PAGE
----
The distance that the read-write head flies above the media is carefully controlled by the aerodynamic design of the slider, which contains the reader and writer elements. In today’s designs, the fly height is less than 0.3 µ-in. Events that disturb the fly height, increasing it above the specified height during a write, can result in poorly written data because the magnetic-field strength is too weak. Remember that magnetic-field strength does not decrease linearly as a function of distance from the media, but is a power function, so field strength falls off very rapidly as the distance between the head and media increases. Writing data while the head is too high can result in the media being insufficiently magnetized so it cannot be read even when the read element is flying at the specified height. If writing over a previously written track, the old data may persist where the head was flying too high. For example, if all the HDDs in a cabinet are furiously writing at the same time, self-induced vibrations and resonances can be great enough to affect the fly height. Physically bumping or banging an HDD during a write or walking heavily across a poorly supported raised floor can create excessive vibration that affects the write.
A more difficult problem to solve is persistent increase in the fly height caused by buildup of lubrication or other hydrocarbons on the surface of the slider. Hydrocarbon lubricants are used in three places within enclosed HDDs. To reduce the NRRO, motors often use fluid-dynamic bearings. The actuator arm that moves the heads pivots using an enclosed bearing cartridge that contains a lubricant. The media itself also has a very thin layer of lubricant applied to prevent the heads from touching the media itself. Lubricants on the media can build up on the head under certain circumstances and cause the head to fly too high. Lube buildup can also mean that uncorrupted, well-written data cannot be read because the read element is too far from the media. Lube buildup can be caused by the mechanical properties of the lubricant, which are dependent on the chemical composition. Persistent high fly height can also be caused by specific operations. For example, when not writing or reading, if the head is left to sit above the same track while the disks spin, lubricant can collect on the heads. In some cases simply powering down the HDD will cause the heads to touch down (as they are designed to do) in the landing zone to disturb the lube buildup. This is very design specific, however, and does not always work.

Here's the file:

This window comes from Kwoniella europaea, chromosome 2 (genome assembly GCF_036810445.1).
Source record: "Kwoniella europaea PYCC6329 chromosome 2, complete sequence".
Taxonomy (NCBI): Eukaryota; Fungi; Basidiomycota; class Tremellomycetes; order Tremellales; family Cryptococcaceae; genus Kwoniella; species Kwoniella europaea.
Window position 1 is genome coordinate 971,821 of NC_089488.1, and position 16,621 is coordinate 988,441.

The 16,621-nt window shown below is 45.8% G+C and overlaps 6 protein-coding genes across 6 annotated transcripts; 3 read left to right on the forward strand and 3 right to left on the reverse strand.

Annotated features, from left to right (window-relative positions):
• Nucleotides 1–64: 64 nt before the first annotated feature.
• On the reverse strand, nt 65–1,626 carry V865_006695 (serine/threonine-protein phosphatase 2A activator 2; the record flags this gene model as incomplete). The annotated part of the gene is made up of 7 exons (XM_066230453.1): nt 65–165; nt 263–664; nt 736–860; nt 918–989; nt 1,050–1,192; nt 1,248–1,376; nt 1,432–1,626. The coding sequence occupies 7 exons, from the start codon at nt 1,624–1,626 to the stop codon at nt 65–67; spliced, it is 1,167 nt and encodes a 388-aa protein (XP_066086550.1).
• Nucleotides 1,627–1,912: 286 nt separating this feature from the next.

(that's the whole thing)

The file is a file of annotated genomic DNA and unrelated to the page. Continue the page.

During the manufacturing process, the surface of the HDD is checked and defects are mapped out, and the HDD firmware knows not to write in these locations. They also add “padding” around the defective area, mapping out more blocks than the estimated minimum, creating additional physical distance around the defect that is not available for storing data. Since it is difficult to determine the exact length, width, and shape of a defect, the added padding provides an extra safeguard against writing on a media defect.
Media imperfections such as voids (pits), scratches, hydrocarbon contamination (various oils), and smeared soft particles can not only cause errors during writing, but also corrupt data after it has been written. The sputtering process used to apply some of the media layers can leave contaminants buried within the media. Subsequent contact by the slider can remove these bumps, leaving voids in which the media is defective. If data is already written there, the data is corrupted. If none is written, the next write process will be unsuccessful, but the user won’t know this unless a write-verify command is used.
Early reliability analyses assumed that once written, data will remain undestroyed except by degradation of the magnetic properties of the media, a process known as bit-rot. Bit-rot, in which the magnetic media is not capable of holding the proper magnetic field to be correctly interpreted as a 0 or a 1, is really not an issue. Media can degrade, but the probability of this mode is inconsequential compared with other modes. Data can become corrupted any time the disks are spinning, even when data is not being written to or read from the disk. Common causes for erasure include thermal asperities, corrosion, and scratches or smears.